But it's back to the drawing board for Tabcorp as it loses its case
The Victorian provincial government in Australia has been ordered by the Victorian Supreme Court to pay more than A$450 million in compensation to the Tatts gambling group, plus interest over changes to gaming licences introduced six years ago, reports the Australian Broadcasting Corporation.
Tatts originally sought A$490 million.
However a similar challenge launched by rival Tabcorp and claiming A$686 million met with failure and is to be reviewed by the company, which has 14 days to lodge an appeal.
The cases stem from reforms introduced by the government, which stripped Tabcorp and Tatts of their eighteen-year poker machine duopoly in the territory.
The reforms were implemented in 2012 (see previous InfoPowa reports), broadening the market and prompting the two gambling companies to launch litigation to secure compensation for lost revenues.
Tabcorp argued it had a right to compensation as a law introduced by the government guaranteed it a payment when its 18-year licence expired, whilst Tatts asked for compensation after the expiration of its gaming operator's licence under an agreement made in 1995.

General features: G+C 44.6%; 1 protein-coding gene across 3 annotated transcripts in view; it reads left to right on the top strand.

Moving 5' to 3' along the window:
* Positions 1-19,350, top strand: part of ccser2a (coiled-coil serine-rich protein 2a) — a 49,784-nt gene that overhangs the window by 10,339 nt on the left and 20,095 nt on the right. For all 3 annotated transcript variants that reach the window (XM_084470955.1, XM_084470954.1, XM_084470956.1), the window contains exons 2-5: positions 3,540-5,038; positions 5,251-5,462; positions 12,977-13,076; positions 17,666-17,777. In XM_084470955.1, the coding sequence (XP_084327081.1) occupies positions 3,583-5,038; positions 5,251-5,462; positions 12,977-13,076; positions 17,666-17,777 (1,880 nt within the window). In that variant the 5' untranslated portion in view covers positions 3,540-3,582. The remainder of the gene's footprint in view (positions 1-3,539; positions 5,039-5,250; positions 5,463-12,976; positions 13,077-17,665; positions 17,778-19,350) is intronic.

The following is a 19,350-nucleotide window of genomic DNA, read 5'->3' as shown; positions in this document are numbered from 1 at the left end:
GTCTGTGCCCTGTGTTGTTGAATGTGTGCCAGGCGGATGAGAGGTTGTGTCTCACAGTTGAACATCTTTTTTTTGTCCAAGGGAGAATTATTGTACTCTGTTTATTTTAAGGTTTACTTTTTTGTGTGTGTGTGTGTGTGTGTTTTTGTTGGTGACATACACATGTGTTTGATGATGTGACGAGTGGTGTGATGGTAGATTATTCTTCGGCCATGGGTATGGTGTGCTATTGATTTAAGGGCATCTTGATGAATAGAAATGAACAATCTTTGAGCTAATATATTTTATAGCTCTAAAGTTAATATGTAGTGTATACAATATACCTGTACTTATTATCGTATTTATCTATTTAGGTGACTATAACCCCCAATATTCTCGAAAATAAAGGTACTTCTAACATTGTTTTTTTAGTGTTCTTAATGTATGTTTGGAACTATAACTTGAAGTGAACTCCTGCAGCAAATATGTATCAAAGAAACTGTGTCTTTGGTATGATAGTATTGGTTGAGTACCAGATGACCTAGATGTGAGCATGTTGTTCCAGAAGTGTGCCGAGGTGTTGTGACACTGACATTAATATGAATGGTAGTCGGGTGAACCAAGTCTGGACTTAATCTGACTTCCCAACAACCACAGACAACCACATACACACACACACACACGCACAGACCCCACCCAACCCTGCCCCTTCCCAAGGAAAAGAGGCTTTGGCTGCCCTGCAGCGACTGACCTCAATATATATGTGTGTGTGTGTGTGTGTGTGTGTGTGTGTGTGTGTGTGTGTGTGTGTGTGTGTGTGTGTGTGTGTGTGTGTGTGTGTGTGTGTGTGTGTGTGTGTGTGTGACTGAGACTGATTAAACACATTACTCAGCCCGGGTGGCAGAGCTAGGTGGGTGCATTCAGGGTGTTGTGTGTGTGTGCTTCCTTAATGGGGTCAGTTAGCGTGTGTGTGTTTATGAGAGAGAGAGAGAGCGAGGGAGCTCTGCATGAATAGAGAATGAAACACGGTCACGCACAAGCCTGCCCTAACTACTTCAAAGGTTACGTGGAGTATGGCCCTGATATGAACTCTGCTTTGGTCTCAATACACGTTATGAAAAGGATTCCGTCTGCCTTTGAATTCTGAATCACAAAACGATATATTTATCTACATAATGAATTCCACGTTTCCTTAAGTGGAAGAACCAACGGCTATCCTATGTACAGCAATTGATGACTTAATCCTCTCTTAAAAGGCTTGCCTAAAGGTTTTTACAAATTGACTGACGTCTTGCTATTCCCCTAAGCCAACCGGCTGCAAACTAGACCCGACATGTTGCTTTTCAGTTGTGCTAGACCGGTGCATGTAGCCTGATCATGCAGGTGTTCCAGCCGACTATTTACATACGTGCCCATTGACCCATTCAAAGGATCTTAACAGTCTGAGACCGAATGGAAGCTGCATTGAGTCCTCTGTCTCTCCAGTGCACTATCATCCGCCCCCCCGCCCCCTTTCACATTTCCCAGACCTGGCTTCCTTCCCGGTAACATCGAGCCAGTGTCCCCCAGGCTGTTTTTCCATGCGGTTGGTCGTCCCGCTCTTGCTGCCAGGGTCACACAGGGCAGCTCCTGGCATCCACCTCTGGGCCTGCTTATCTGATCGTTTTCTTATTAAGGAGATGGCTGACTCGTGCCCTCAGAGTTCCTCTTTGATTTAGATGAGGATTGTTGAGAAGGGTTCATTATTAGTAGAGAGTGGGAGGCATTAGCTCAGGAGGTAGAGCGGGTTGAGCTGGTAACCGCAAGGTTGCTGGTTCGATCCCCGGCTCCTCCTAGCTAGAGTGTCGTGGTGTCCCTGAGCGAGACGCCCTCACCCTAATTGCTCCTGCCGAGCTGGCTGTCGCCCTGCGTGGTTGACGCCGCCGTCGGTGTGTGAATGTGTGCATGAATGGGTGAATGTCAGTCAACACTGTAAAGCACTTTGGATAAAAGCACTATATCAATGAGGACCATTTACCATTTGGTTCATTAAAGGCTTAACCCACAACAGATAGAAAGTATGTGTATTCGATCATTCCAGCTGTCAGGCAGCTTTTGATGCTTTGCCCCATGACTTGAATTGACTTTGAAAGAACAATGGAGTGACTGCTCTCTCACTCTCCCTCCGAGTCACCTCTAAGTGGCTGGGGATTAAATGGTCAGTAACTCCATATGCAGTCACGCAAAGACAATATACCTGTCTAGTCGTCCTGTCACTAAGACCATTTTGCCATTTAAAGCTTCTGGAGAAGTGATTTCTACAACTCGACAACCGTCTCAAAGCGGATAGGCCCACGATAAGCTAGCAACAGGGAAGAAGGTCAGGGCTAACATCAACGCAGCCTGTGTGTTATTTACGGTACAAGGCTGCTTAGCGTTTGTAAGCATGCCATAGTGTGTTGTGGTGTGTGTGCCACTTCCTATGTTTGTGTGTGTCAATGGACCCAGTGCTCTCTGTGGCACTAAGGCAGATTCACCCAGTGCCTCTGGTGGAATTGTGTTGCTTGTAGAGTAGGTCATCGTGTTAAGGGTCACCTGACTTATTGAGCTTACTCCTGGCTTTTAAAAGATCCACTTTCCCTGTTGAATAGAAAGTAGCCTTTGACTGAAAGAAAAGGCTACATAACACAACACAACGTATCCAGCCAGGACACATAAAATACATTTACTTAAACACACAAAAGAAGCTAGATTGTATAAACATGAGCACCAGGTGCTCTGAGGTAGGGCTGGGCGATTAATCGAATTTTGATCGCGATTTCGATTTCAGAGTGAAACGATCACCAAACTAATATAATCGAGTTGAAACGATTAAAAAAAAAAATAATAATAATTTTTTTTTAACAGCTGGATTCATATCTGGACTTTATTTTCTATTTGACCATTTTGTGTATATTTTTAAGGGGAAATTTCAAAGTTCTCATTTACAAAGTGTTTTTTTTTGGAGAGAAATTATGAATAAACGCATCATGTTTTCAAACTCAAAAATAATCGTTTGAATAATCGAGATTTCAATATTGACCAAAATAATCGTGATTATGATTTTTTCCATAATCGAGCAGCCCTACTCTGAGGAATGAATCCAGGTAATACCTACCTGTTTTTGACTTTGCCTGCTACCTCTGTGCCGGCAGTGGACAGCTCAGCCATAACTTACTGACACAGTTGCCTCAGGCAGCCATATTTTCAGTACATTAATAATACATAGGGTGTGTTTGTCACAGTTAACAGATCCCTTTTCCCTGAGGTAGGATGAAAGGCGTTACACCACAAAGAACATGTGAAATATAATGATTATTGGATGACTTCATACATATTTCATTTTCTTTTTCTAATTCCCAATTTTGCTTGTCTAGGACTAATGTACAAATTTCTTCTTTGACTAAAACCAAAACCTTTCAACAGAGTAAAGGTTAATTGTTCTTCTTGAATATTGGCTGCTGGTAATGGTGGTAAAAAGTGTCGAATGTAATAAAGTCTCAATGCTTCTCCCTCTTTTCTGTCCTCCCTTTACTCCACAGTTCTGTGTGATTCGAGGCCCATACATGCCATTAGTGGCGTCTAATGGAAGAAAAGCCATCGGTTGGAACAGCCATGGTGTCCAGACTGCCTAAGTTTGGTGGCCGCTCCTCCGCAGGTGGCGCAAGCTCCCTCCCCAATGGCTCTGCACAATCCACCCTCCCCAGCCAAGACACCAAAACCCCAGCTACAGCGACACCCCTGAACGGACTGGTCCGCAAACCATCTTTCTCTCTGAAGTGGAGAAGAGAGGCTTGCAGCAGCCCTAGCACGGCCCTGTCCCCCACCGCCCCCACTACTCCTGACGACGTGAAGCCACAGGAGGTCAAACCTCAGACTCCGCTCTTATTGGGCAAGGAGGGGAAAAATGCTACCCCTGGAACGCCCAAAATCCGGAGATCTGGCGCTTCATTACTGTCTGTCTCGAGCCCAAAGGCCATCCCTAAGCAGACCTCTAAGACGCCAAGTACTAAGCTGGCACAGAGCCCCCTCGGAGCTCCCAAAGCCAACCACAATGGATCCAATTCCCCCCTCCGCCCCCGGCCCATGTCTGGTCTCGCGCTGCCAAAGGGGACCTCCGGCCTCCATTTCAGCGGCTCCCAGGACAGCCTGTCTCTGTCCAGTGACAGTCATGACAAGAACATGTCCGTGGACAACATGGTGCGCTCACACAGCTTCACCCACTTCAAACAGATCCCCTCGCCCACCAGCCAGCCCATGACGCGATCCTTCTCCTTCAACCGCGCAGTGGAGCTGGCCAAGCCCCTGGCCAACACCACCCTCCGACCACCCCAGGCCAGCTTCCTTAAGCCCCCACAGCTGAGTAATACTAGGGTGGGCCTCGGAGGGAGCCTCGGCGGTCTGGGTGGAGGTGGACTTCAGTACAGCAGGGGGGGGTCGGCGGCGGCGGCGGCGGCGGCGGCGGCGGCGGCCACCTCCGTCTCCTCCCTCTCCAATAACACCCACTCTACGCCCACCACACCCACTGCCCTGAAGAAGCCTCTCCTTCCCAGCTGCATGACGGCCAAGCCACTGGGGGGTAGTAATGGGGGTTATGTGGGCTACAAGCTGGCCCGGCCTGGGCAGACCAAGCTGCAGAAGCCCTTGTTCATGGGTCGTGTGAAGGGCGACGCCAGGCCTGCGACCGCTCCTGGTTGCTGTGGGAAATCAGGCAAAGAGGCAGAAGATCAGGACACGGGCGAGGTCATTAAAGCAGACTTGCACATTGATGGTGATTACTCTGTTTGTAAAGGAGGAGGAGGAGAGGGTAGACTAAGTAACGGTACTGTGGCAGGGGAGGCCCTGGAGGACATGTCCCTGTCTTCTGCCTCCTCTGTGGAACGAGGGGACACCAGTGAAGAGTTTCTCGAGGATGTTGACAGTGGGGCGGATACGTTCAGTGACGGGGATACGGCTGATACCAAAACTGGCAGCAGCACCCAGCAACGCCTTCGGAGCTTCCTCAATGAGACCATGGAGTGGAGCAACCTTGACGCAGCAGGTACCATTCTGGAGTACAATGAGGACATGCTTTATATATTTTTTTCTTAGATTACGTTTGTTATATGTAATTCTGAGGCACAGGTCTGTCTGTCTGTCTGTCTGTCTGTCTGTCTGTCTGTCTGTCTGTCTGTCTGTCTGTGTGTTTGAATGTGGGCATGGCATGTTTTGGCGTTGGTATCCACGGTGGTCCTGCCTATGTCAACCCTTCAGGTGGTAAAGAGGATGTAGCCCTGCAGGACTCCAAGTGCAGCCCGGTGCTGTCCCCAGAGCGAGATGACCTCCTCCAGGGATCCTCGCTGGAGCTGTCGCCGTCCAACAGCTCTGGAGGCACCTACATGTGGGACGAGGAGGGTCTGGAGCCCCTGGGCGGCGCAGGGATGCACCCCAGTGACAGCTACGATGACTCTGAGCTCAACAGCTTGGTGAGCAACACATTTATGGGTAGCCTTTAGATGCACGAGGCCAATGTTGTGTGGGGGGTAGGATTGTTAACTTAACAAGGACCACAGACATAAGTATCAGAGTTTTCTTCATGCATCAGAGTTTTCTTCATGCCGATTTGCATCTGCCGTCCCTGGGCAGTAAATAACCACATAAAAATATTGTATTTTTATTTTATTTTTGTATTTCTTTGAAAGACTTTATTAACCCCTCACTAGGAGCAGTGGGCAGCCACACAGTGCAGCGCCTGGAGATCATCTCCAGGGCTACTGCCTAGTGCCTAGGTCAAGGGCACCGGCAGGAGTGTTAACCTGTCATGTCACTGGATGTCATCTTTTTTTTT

Victorian government Treasurer Michael O'Brien said the Courts' decision represented a mixed outcome that will lead to significant costs for Victorian taxpayers.
"While we're pleased that his honour Justice Hargrave found in favour of the state with respect to the claim brought by Tabcorp, we're disappointed that the Tatts Group claim has succeeded," O'Brien said.
"Should the Tatts Group decision stand, it will result in a significant cost to the Victorian community. The quantum of judgement and likely interest is expected to exceed A$540 million."
The 2008 decisions that lead to Thursday's judgement were made by the former Labor government to change the structure of the gaming industry in Victoria," he said.
He said the Government would consider whether it would appeal against the court's decision.
Online Casino News Courtesy of Infopowa